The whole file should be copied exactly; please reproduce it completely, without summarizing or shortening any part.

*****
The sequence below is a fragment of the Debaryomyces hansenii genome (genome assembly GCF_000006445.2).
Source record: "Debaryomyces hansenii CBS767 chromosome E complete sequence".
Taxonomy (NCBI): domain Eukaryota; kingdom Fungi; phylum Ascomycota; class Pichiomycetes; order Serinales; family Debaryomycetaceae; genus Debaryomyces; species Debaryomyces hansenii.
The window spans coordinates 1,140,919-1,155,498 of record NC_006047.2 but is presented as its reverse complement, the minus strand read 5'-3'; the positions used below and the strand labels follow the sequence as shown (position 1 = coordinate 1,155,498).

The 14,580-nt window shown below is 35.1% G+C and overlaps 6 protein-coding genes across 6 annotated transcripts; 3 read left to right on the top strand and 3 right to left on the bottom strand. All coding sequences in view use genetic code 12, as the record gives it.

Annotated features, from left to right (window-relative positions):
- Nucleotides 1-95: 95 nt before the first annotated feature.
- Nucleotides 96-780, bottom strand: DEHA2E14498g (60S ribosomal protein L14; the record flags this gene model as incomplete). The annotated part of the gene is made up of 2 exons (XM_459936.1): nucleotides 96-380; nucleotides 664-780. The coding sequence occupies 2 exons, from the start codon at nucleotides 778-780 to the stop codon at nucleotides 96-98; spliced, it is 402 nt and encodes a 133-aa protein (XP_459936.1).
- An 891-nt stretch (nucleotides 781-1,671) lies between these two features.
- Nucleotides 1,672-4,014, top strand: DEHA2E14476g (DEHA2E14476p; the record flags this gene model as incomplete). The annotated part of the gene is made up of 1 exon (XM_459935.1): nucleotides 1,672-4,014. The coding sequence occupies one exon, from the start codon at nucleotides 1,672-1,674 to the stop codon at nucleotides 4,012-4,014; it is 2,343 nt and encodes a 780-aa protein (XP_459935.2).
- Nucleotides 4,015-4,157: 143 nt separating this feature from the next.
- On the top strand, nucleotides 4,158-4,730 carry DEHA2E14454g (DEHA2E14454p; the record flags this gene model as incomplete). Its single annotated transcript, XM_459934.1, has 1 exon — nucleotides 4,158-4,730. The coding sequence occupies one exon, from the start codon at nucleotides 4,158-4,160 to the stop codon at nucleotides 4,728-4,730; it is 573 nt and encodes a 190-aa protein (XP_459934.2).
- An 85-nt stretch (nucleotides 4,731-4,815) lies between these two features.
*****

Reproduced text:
The sequence below is a fragment of the Debaryomyces hansenii genome (genome assembly GCF_000006445.2).
Source record: "Debaryomyces hansenii CBS767 chromosome E complete sequence".
Taxonomy (NCBI): domain Eukaryota; kingdom Fungi; phylum Ascomycota; class Pichiomycetes; order Serinales; family Debaryomycetaceae; genus Debaryomyces; species Debaryomyces hansenii.
The window spans coordinates 1,140,919-1,155,498 of record NC_006047.2 but is presented as its reverse complement, the minus strand read 5'-3'; the positions used below and the strand labels follow the sequence as shown (position 1 = coordinate 1,155,498).

The 14,580-nt window shown below is 35.1% G+C and overlaps 6 protein-coding genes across 6 annotated transcripts; 3 read left to right on the top strand and 3 right to left on the bottom strand. All coding sequences in view use genetic code 12, as the record gives it.

Annotated features, from left to right (window-relative positions):
- Nucleotides 1-95: 95 nt before the first annotated feature.
- Nucleotides 96-780, bottom strand: DEHA2E14498g (60S ribosomal protein L14; the record flags this gene model as incomplete). The annotated part of the gene is made up of 2 exons (XM_459936.1): nucleotides 96-380; nucleotides 664-780. The coding sequence occupies 2 exons, from the start codon at nucleotides 778-780 to the stop codon at nucleotides 96-98; spliced, it is 402 nt and encodes a 133-aa protein (XP_459936.1).
- An 891-nt stretch (nucleotides 781-1,671) lies between these two features.
- Nucleotides 1,672-4,014, top strand: DEHA2E14476g (DEHA2E14476p; the record flags this gene model as incomplete). The annotated part of the gene is made up of 1 exon (XM_459935.1): nucleotides 1,672-4,014. The coding sequence occupies one exon, from the start codon at nucleotides 1,672-1,674 to the stop codon at nucleotides 4,012-4,014; it is 2,343 nt and encodes a 780-aa protein (XP_459935.2).
- Nucleotides 4,015-4,157: 143 nt separating this feature from the next.
- On the top strand, nucleotides 4,158-4,730 carry DEHA2E14454g (DEHA2E14454p; the record flags this gene model as incomplete). Its single annotated transcript, XM_459934.1, has 1 exon — nucleotides 4,158-4,730. The coding sequence occupies one exon, from the start codon at nucleotides 4,158-4,160 to the stop codon at nucleotides 4,728-4,730; it is 573 nt and encodes a 190-aa protein (XP_459934.2).
- An 85-nt stretch (nucleotides 4,731-4,815) lies between these two features.